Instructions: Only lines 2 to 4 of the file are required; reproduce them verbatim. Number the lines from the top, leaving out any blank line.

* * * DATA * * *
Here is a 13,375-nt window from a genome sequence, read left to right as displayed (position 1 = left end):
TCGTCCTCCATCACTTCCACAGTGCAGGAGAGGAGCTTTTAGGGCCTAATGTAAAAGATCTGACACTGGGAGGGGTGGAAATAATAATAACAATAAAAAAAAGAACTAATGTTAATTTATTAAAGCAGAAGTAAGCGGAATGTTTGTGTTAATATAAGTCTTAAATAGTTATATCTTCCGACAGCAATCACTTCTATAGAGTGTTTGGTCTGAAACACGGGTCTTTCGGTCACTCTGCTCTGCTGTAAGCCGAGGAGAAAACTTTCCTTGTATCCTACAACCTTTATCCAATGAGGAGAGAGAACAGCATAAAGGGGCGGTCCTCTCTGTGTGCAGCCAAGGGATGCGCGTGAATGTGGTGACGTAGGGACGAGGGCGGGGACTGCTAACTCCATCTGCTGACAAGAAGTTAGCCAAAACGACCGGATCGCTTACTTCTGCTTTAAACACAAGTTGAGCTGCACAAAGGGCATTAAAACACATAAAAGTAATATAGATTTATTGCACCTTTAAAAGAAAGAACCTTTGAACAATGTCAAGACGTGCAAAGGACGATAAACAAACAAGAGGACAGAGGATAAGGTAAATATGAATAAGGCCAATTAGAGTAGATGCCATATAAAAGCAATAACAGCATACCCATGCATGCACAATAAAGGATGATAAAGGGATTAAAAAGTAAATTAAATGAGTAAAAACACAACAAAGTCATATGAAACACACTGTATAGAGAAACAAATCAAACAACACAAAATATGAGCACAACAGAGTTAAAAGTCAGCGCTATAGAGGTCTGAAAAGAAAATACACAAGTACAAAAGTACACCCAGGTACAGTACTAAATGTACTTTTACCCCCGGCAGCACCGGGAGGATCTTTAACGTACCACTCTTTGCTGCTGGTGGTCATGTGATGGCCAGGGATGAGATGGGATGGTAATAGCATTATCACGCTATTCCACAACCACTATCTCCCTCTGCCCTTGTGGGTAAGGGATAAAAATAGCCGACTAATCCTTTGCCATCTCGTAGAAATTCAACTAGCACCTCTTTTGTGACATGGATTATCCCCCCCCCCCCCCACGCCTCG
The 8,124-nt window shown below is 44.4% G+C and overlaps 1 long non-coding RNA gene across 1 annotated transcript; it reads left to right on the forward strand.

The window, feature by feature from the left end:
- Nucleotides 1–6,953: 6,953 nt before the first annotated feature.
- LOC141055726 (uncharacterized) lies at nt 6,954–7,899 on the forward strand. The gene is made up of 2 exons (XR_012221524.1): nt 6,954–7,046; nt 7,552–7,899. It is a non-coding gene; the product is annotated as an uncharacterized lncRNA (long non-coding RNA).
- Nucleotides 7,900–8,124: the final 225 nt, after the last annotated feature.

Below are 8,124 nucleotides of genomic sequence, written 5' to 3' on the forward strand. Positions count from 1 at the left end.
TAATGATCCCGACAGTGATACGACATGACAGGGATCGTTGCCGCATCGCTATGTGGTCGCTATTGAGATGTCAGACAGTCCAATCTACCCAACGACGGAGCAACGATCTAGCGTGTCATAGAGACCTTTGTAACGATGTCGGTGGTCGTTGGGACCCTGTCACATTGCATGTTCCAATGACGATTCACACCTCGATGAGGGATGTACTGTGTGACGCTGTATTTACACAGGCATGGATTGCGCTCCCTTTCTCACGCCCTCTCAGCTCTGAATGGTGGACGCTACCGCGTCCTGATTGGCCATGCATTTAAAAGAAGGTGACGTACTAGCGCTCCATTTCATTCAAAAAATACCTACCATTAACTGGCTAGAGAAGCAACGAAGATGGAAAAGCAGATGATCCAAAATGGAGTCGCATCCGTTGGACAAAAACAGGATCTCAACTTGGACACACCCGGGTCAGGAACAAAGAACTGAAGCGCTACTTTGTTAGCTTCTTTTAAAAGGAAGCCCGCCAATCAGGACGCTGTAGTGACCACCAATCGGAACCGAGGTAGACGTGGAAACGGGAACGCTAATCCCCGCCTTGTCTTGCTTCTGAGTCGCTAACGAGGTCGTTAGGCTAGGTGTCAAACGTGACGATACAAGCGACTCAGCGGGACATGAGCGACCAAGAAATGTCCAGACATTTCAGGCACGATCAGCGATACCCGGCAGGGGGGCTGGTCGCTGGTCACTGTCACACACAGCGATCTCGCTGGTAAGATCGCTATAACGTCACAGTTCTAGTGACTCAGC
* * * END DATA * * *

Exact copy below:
TCGTCCTCCATCACTTCCACAGTGCAGGAGAGGAGCTTTTAGGGCCTAATGTAAAAGATCTGACACTGGGAGGGGTGGAAATAATAATAACAATAAAAAAAAGAACTAATGTTAATTTATTAAAGCAGAAGTAAGCGGAATGTTTGTGTTAATATAAGTCTTAAATAGTTATATCTTCCGACAGCAATCACTTCTATAGAGTGTTTGGTCTGAAACACGGGTCTTTCGGTCACTCTGCTCTGCTGTAAGCCGAGGAGAAAACTTTCCTTGTATCCTACAACCTTTATCCAATGAGGAGAGAGAACAGCATAAAGGGGCGGTCCTCTCTGTGTGCAGCCAAGGGATGCGCGTGAATGTGGTGACGTAGGGACGAGGGCGGGGACTGCTAACTCCATCTGCTGACAAGAAGTTAGCCAAAACGACCGGATCGCTTACTTCTGCTTTAAACACAAGTTGAGCTGCACAAAGGGCATTAAAACACATAAAAGTAATATAGATTTATTGCACCTTTAAAAGAAAGAACCTTTGAACAATGTCAAGACGTGCAAAGGACGATAAACAAACAAGAGGACAGAGGATAAGGTAAATATGAATAAGGCCAATTAGAGTAGATGCCATATAAAAGCAATAACAGCATACCCATGCATGCACAATAAAGGATGATAAAGGGATTAAAAAGTAAATTAAATGAGTAAAAACACAACAAAGTCATATGAAACACACTGTATAGAGAAACAAATCAAACAACACAAAATATGAGCACAACAGAGTTAAAAGTCAGCGCTATAGAGGTCTGAAAAGAAAATACACAAGTACAAAAGTACACCCAGGTACAGTACTAAATGTACTTTTACCCCCGGCAGCACCGGGAGGATCTTTAACGTACCACTCTTTGCTGCTGGTGGTCATGTGATGGCCAGGGATGAGATGGGATGGTAATAGCATTATCACGCTATTCCACAACCACTATCTCCCTCTGCCCTTGTGGGTAAGGGATAAAAATAGCCGACTAATCCTTTGCCATCTCGTAGAAATTCAACTAGCACCTCTTTTGTGACATGGATTATCCCCCCCCCCCCCCACGCCTCG
The 8,124-nt window shown below is 44.4% G+C and overlaps 1 long non-coding RNA gene across 1 annotated transcript; it reads left to right on the forward strand.

The window, feature by feature from the left end: